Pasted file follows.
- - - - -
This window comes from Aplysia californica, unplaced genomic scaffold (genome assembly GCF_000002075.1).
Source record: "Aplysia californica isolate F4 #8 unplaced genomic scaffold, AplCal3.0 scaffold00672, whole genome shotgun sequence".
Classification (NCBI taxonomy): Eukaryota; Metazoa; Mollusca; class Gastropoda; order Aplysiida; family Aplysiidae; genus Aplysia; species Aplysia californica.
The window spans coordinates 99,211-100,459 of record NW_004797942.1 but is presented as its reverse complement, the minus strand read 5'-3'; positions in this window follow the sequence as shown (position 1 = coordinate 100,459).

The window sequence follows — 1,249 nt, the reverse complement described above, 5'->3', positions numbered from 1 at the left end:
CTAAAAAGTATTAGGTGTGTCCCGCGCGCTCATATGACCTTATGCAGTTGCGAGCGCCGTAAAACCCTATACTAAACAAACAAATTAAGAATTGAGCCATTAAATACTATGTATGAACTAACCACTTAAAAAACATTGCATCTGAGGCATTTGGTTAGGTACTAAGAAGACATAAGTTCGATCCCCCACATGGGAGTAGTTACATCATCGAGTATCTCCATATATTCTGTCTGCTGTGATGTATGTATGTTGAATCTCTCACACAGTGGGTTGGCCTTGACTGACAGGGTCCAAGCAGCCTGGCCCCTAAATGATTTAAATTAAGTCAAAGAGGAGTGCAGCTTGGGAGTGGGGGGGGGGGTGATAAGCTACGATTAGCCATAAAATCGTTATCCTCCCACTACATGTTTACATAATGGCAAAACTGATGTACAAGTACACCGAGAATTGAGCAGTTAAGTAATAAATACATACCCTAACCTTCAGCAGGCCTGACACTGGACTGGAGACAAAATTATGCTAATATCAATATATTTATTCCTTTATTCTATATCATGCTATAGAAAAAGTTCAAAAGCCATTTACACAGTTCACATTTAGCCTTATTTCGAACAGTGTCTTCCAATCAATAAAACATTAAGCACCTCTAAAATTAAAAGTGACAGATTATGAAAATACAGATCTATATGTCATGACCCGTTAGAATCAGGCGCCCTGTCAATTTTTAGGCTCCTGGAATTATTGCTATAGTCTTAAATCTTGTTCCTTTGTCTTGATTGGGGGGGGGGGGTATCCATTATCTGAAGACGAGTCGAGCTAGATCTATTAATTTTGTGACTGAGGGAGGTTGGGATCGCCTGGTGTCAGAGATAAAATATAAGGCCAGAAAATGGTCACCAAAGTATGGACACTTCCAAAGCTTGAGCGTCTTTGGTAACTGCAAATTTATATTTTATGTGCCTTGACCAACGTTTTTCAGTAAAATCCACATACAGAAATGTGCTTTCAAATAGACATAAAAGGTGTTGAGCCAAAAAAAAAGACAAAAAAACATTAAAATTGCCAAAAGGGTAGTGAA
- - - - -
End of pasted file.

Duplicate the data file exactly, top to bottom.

This window comes from Aplysia californica, unplaced genomic scaffold (genome assembly GCF_000002075.1).
Source record: "Aplysia californica isolate F4 #8 unplaced genomic scaffold, AplCal3.0 scaffold00672, whole genome shotgun sequence".
Classification (NCBI taxonomy): Eukaryota; Metazoa; Mollusca; class Gastropoda; order Aplysiida; family Aplysiidae; genus Aplysia; species Aplysia californica.
The window spans coordinates 99,211-100,459 of record NW_004797942.1 but is presented as its reverse complement, the minus strand read 5'-3'; positions in this window follow the sequence as shown (position 1 = coordinate 100,459).

The window sequence follows — 1,249 nt, the reverse complement described above, 5'->3', positions numbered from 1 at the left end:
CTAAAAAGTATTAGGTGTGTCCCGCGCGCTCATATGACCTTATGCAGTTGCGAGCGCCGTAAAACCCTATACTAAACAAACAAATTAAGAATTGAGCCATTAAATACTATGTATGAACTAACCACTTAAAAAACATTGCATCTGAGGCATTTGGTTAGGTACTAAGAAGACATAAGTTCGATCCCCCACATGGGAGTAGTTACATCATCGAGTATCTCCATATATTCTGTCTGCTGTGATGTATGTATGTTGAATCTCTCACACAGTGGGTTGGCCTTGACTGACAGGGTCCAAGCAGCCTGGCCCCTAAATGATTTAAATTAAGTCAAAGAGGAGTGCAGCTTGGGAGTGGGGGGGGGGGTGATAAGCTACGATTAGCCATAAAATCGTTATCCTCCCACTACATGTTTACATAATGGCAAAACTGATGTACAAGTACACCGAGAATTGAGCAGTTAAGTAATAAATACATACCCTAACCTTCAGCAGGCCTGACACTGGACTGGAGACAAAATTATGCTAATATCAATATATTTATTCCTTTATTCTATATCATGCTATAGAAAAAGTTCAAAAGCCATTTACACAGTTCACATTTAGCCTTATTTCGAACAGTGTCTTCCAATCAATAAAACATTAAGCACCTCTAAAATTAAAAGTGACAGATTATGAAAATACAGATCTATATGTCATGACCCGTTAGAATCAGGCGCCCTGTCAATTTTTAGGCTCCTGGAATTATTGCTATAGTCTTAAATCTTGTTCCTTTGTCTTGATTGGGGGGGGGGGGTATCCATTATCTGAAGACGAGTCGAGCTAGATCTATTAATTTTGTGACTGAGGGAGGTTGGGATCGCCTGGTGTCAGAGATAAAATATAAGGCCAGAAAATGGTCACCAAAGTATGGACACTTCCAAAGCTTGAGCGTCTTTGGTAACTGCAAATTTATATTTTATGTGCCTTGACCAACGTTTTTCAGTAAAATCCACATACAGAAATGTGCTTTCAAATAGACATAAAAGGTGTTGAGCCAAAAAAAAAGACAAAAAAACATTAAAATTGCCAAAAGGGTAGTGAA